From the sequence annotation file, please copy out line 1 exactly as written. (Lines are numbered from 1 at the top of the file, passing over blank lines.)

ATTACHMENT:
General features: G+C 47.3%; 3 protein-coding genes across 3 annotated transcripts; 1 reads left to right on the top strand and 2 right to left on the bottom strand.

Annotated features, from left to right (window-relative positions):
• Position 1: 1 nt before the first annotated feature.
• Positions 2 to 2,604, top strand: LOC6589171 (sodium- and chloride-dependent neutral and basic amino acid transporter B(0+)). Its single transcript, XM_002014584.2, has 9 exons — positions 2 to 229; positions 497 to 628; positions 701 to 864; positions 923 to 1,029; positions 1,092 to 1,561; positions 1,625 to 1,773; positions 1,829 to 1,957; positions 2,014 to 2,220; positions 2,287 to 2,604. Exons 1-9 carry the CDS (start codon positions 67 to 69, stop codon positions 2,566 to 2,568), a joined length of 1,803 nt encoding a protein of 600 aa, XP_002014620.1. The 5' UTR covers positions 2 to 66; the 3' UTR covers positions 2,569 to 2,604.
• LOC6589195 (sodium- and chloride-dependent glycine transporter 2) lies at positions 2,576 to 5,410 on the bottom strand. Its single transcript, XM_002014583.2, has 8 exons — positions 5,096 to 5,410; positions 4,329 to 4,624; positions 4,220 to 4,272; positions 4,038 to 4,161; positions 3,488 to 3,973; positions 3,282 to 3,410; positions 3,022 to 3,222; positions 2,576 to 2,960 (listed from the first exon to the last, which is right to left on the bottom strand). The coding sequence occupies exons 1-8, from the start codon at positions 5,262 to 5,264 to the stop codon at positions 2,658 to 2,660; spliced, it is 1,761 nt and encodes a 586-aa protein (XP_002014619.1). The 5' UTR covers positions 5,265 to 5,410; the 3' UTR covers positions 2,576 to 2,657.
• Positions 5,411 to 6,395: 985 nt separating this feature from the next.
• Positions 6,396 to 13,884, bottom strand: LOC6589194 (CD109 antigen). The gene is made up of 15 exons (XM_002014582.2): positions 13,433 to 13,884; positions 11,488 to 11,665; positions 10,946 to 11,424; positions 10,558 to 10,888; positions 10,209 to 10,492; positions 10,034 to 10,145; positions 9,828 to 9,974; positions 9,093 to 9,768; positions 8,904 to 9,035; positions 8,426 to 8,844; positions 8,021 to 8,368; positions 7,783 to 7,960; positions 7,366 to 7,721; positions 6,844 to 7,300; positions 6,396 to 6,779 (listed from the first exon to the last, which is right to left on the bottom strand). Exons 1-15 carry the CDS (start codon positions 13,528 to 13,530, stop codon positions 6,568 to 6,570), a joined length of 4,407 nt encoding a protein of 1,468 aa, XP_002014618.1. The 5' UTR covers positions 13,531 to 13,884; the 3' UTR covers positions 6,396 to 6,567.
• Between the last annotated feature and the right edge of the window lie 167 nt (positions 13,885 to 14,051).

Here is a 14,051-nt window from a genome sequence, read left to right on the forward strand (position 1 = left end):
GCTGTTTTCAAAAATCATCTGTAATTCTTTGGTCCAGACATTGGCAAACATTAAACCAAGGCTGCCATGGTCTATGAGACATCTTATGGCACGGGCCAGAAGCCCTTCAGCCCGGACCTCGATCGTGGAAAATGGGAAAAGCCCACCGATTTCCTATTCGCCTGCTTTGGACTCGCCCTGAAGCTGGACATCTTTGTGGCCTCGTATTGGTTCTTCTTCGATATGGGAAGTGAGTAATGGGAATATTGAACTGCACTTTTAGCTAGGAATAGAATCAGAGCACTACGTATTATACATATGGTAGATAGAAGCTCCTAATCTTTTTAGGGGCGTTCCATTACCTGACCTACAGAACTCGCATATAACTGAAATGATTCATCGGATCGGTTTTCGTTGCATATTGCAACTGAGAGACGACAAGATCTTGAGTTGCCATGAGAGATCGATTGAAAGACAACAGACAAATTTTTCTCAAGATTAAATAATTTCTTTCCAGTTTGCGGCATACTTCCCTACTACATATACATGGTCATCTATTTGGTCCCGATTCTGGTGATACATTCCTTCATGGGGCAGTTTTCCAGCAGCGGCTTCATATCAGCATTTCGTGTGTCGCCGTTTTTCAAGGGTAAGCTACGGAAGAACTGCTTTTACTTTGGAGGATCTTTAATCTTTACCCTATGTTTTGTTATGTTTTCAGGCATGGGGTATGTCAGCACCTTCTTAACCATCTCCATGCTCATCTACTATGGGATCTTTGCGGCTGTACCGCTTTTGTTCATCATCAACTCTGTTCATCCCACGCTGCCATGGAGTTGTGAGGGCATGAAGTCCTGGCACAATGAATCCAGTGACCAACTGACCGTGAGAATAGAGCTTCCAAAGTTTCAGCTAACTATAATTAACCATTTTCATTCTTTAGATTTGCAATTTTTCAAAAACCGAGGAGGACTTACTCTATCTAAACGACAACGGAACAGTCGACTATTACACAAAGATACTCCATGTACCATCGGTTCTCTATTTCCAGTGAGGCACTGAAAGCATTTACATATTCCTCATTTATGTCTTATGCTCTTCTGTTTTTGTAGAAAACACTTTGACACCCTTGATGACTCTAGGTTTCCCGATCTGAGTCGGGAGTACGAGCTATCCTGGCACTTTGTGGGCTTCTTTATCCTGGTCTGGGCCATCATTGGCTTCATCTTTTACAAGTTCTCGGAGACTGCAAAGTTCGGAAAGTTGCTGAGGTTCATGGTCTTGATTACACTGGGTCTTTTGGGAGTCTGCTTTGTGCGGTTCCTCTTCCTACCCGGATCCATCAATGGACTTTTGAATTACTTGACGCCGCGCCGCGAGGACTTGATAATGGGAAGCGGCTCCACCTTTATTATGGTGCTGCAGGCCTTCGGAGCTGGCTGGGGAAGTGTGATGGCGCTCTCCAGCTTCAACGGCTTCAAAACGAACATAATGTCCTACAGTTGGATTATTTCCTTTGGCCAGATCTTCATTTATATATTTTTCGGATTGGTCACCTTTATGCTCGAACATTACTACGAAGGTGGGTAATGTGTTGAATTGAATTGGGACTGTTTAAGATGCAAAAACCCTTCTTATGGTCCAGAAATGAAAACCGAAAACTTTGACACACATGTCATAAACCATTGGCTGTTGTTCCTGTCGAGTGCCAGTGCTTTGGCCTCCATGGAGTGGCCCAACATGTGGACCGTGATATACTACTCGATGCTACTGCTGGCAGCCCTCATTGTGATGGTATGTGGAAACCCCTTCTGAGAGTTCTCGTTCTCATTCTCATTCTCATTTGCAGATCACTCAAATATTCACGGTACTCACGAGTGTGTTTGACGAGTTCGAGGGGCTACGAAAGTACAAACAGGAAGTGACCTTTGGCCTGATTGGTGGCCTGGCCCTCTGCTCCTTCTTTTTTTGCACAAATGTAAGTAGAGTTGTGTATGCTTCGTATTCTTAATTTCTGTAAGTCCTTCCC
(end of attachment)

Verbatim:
General features: G+C 47.3%; 3 protein-coding genes across 3 annotated transcripts; 1 reads left to right on the top strand and 2 right to left on the bottom strand.